The Real Estate Capital Scoreboard® – September, 2023


Chicago, Illinois, September 1, 2023 – As the summer draws close, a realty capital market stalemate exists with little movement.   Potential sellers enjoying attractive long-term fixed-rate debt avoid seeking new opportunities, while buyers attempt to find repriced “bargain” deals based on mortgage rates that have doubled in the past two years.  These conditions lead to the following funding market conditions when compared to capitalization rates:

Debt Yield Dip Below Cap Rates:  As lenders foreclose on underperforming assets, benchmark underwriting tests reflect dipping into debt yield tests.   Properties sold by lenders demonstrate pricing in the higher-single-digit range or more in line with debt yields.  Highly distressed asset sales reach double-digit figures as extremely high vacancies plague such deals.  Buyers hunt for bargains well above debt yield ranges as costly conversion options emerge, mainly office-to-residential ventures.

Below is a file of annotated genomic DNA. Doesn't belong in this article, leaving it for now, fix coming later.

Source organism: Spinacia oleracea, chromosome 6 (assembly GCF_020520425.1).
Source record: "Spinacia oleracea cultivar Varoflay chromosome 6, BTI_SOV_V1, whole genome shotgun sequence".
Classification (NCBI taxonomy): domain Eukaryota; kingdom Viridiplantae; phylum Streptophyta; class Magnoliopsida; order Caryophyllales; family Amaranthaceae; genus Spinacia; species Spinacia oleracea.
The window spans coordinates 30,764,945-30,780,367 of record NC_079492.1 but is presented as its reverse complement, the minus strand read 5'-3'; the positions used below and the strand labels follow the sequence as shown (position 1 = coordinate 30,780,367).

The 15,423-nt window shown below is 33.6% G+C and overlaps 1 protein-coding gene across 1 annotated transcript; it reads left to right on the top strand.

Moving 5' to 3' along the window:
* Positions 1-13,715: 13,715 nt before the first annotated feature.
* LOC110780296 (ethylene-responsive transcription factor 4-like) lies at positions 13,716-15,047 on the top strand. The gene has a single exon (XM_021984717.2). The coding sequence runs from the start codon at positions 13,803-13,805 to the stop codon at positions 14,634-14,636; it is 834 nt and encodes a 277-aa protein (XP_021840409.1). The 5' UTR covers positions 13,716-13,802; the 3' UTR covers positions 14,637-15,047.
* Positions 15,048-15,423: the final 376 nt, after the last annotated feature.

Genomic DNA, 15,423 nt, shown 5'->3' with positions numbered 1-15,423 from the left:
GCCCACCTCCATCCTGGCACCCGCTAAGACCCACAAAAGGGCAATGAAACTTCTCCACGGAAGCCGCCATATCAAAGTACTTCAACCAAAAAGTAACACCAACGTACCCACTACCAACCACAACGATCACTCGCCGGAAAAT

New Construction Yields Reflect Wider Spreads on Exit Cap Rates:  Limited new construction focuses on select apartments, speculative industrial assets, and build-to-suit commercial ventures.  Lending sources require substantial equity (typically 35% or more) based on more conservative cost underwriting.  Return-on-cost yields widened to more historical levels, ranging from 100 to 200 basis points higher than the expected exit cap rates.  Lower spreads of 50 to 100 basis points vs. cap rates are rarely witnessed, except for presales backed by extremely strong credit tenants.

Benchmark Treasuries Barely Lower Than Core Cap Rates:   Select “trophy” properties hover at stubbornly high prices, often within 200 basis points of ten-year treasuries.   Institutional investors still value income growth and inflation protection as key yield ingredients for such properties, mainly searching for multifamily assets.

The Real Estate Capital Institute’s® director, Mr. John Oharenko, thinks, “In August, rates hit their highest levels in over two decades.  Market repricing continues to be driven by borrowers forced to refinance at rates about double their original rates.”

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